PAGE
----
NASHVILLE, Tenn. (BP)–Regular religious service attendance, high subjective importance of faith and years spent in religious youth groups are clearly associated with high self-esteem and positive self-attitudes, according to a recent survey by the National Study of Youth and Religion.
U.S. 12th graders who participated in religious youth groups for at least six years are more likely to have positive attitudes toward themselves and feel that they have something to be proud of than those who had never participated in youth groups, according to the report released Dec. 4.
Similarly, high school seniors who participated in youth groups for any number of years are significantly more likely to feel good to be alive and to enjoy school than those who have never been in a religious youth group.
Robbie Robison, who was a Southern Baptist youth pastor for 14 years and has been a full-time youth speaker for seven years, said he has found the study results to be true.
“Part of the reason is because of the community that’s built,” he said. “Everybody is hungry for a sense of belonging and community. Schools are so big that youth groups help break the kids down to some sense of relationship and connection, especially if they’re part of Sunday School, a discipleship group or retreats. We can’t underestimate the significance of an adult or adults in their lives that connect with them and show a sense of caring and concern for them. Those are things they don’t receive on a regular basis if they’re not involved in church.”
The 31 percent of all seniors who attend religious services weekly and the 30 percent of 12th graders for whom religion is very important are significantly more likely than non-attenders and the non-religious to have positive attitudes toward themselves, enjoy life as much as anyone, feel like their lives are useful, feel hopeful about their futures, feel satisfied with their lives, feel like they have something to be proud of, feel good to be alive, feel like life is meaningful and enjoy being in school, the report said.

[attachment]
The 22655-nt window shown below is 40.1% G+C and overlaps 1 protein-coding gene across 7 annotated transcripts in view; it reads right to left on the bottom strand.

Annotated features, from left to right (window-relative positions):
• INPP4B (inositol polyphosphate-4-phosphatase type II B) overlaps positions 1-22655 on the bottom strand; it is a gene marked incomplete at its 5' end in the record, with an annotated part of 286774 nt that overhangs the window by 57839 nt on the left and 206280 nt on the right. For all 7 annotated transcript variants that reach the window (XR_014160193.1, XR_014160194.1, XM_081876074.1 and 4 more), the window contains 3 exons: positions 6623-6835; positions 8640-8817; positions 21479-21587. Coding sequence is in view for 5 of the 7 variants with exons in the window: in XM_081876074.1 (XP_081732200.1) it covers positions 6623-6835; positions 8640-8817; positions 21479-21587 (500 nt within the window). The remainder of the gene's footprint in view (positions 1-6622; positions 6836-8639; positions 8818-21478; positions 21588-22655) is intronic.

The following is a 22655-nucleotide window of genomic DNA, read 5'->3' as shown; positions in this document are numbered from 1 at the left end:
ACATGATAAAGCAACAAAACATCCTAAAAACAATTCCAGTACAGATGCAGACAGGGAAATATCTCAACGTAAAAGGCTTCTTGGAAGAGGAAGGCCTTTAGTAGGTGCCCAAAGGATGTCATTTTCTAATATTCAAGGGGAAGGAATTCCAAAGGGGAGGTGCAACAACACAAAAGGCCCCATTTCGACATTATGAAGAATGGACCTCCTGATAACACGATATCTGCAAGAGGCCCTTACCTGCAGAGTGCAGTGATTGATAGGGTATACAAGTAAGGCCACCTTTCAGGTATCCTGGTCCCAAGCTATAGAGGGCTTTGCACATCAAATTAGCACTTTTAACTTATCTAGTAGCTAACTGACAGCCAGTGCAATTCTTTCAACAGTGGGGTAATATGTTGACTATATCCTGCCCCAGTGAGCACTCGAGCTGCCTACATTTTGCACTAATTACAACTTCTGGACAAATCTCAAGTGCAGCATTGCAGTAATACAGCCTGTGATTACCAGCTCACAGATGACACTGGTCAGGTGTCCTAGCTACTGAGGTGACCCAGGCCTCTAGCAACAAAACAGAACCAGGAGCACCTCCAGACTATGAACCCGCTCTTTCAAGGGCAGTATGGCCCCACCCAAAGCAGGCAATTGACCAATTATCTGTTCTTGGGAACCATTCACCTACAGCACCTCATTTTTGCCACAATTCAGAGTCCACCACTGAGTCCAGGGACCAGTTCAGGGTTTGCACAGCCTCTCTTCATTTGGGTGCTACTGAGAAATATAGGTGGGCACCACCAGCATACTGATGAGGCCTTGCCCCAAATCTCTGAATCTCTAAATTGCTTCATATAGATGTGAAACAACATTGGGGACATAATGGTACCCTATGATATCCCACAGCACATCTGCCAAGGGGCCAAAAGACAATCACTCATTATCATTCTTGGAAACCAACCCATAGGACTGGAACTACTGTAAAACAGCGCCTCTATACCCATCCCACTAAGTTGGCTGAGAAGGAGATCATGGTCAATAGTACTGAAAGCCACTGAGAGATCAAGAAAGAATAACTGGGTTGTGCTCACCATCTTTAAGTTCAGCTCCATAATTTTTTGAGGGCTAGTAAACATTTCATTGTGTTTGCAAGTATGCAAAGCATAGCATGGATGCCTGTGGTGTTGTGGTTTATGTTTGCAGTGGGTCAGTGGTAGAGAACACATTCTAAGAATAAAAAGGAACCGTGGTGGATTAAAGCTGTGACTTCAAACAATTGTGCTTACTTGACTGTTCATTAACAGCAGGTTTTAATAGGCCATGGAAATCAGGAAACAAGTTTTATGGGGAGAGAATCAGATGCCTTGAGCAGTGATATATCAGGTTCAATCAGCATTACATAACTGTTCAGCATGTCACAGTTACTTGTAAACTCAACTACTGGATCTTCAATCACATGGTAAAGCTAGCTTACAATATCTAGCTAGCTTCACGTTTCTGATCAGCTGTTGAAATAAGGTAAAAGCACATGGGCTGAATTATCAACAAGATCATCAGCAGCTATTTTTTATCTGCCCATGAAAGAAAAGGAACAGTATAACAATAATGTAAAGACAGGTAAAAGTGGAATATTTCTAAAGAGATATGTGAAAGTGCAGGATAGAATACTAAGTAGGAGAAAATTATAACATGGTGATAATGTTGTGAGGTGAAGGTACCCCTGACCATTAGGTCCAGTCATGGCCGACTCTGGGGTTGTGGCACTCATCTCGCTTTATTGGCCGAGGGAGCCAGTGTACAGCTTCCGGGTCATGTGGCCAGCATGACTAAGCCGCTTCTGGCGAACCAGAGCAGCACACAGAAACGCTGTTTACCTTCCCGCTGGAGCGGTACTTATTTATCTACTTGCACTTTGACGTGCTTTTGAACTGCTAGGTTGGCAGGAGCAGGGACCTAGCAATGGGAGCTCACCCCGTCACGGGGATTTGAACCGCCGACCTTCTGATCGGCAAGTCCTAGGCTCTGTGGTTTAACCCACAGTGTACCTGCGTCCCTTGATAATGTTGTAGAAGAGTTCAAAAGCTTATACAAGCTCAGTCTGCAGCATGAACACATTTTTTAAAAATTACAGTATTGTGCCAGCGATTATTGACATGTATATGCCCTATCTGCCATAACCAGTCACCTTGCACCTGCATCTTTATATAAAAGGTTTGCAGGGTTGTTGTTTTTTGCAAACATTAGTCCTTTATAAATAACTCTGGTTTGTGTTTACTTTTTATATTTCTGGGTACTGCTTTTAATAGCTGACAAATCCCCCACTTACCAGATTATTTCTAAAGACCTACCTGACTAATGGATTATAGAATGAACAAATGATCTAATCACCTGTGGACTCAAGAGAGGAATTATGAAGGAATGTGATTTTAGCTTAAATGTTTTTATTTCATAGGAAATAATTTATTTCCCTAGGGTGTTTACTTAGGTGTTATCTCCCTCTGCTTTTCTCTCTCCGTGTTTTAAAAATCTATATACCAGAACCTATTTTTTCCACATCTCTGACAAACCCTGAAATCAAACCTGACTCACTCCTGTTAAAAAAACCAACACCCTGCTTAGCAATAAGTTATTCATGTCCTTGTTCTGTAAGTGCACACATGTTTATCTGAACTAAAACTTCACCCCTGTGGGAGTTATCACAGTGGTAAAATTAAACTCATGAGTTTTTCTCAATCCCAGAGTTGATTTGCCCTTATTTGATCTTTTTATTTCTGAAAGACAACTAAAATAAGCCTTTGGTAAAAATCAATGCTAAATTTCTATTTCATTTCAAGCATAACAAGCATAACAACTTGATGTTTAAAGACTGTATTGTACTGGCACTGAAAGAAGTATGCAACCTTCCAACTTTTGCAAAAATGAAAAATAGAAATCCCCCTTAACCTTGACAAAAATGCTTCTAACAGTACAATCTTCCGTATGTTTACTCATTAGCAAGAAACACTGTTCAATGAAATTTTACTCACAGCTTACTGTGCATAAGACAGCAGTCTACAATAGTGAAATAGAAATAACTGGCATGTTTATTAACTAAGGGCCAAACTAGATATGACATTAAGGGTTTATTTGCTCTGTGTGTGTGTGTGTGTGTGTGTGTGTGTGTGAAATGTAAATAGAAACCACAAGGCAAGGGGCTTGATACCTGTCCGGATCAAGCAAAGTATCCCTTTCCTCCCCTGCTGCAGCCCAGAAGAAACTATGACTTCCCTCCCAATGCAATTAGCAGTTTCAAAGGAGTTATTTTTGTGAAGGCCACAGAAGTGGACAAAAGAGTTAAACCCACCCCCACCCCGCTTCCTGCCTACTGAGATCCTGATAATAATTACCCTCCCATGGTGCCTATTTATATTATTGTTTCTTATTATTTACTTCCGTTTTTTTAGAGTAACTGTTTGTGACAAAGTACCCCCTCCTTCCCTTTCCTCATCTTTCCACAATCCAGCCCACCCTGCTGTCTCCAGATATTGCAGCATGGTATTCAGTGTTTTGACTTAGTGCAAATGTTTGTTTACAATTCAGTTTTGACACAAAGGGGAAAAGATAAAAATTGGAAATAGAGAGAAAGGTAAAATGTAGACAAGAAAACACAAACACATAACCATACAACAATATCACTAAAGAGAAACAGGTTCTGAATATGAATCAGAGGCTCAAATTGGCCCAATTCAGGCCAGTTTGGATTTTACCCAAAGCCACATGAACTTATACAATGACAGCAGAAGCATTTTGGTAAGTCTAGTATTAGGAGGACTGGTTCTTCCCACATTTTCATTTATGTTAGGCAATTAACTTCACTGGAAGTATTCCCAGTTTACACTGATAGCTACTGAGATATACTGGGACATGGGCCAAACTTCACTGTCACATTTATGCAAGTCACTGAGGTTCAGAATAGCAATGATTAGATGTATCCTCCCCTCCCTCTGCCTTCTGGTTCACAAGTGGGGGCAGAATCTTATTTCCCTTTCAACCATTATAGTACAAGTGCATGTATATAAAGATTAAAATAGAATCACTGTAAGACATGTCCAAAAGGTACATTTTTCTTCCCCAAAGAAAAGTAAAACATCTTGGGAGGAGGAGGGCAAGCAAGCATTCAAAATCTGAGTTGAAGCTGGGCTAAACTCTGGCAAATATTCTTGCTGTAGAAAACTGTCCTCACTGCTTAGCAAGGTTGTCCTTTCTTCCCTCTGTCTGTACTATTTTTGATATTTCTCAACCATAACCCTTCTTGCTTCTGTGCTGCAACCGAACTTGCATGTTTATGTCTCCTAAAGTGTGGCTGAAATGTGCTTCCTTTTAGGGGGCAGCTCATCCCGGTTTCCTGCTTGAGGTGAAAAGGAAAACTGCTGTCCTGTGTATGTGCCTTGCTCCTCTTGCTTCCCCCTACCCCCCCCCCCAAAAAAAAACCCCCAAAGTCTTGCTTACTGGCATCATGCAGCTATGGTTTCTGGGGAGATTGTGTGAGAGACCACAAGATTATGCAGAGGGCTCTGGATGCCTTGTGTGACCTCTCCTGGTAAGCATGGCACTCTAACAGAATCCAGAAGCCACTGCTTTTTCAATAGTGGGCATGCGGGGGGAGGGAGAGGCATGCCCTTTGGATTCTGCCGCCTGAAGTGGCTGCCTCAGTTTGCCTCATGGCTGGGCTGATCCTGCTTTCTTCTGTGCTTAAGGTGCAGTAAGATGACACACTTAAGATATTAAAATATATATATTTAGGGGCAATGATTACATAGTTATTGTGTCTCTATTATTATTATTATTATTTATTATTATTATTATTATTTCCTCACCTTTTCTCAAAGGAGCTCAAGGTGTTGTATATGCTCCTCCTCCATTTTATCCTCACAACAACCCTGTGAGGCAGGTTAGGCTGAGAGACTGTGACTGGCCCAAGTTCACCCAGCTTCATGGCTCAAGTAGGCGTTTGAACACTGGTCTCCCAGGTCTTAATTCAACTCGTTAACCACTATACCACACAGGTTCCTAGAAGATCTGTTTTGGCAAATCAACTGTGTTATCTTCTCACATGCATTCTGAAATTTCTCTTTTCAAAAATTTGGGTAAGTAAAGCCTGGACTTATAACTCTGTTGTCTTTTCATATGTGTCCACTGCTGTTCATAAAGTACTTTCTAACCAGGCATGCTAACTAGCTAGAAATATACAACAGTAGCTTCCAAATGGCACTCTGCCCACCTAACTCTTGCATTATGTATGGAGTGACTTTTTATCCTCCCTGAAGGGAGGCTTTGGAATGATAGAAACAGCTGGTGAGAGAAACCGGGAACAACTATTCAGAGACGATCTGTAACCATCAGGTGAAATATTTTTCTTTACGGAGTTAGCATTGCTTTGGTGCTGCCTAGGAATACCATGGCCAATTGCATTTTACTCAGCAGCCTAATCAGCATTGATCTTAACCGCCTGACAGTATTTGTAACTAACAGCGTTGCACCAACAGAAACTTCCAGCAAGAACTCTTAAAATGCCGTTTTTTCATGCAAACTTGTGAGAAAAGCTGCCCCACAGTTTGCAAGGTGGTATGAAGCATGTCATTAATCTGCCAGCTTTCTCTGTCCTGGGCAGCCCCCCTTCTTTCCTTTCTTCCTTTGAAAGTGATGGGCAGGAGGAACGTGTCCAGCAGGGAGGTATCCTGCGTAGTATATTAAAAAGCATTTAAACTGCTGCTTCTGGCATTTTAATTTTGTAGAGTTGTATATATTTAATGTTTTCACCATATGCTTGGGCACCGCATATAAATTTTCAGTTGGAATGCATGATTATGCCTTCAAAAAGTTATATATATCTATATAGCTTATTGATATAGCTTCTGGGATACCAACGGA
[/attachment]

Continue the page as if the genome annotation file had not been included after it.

For the 18 percent of seniors who attend religious services only once or twice a month, the data indicated occasional positive associations compared to the 15 percent who never attend.
Religious affiliation is a factor in the attitudes of youth who attend church. Catholic youth differed most from the non-religious and are significantly more likely to have positive attitudes toward themselves, feel proud of something, feel hopeful, feel like their lives are useful, feel good to be alive, enjoy school and be conventional in their behavior.
Baptists are more likely to have positive attitudes about themselves, feel proud of something, feel hopeful about the future and enjoy school. The report said that youth in non-Baptist Protestant denominations are more likely to feel proud of something, are more likely to enjoy school and are more conventional than non-religious high school seniors.
Jewish youth are more likely to enjoy being in school, and Mormon 12th graders are more likely to feel hopeful about their futures and feel that their lives are meaningful.
“Although highly religious 12th graders generally have better life attitudes and self-images than non-religious 12th graders, it is still noteworthy that a minority of highly religious 12th graders in fact do have negative life attitudes and self-images,” said Christian Smith, co-author of the study and professor and associate chair of sociology at the University of North Carolina at Chapel Hill. “Religion is no cure-all for everyone when it comes to these issues.”
Thirteen percent of seniors who attend religious services once a week or more and 15 percent of those who say faith is important in their lives indicate that the future often seems hopeless and that life often seems meaningless. Eighteen percent of youth who attend services and count faith as important said they sometimes think they are no good at all, researchers found.
“The reason for that is a lack of consistent adult contact in their lives,” Robison said. “For example, a Sunday School teacher or discipleship teacher not consistently calling them, encouraging them. A lack of adult leadership and the community of students being taught the aspect of love and community contributes to some kids feeling left out. If it’s not being taught, they’re not looking for kids that need significant encouragement in life.”
The National Study of Youth and Religion is a four-year research project which began in August 2001 and is funded by Lily Endowment Inc. The study utilized 1996 data from Monitoring the Future, which is a nationally representative survey of U.S. high school students administered to eighth, 10th and 12th graders since 1975.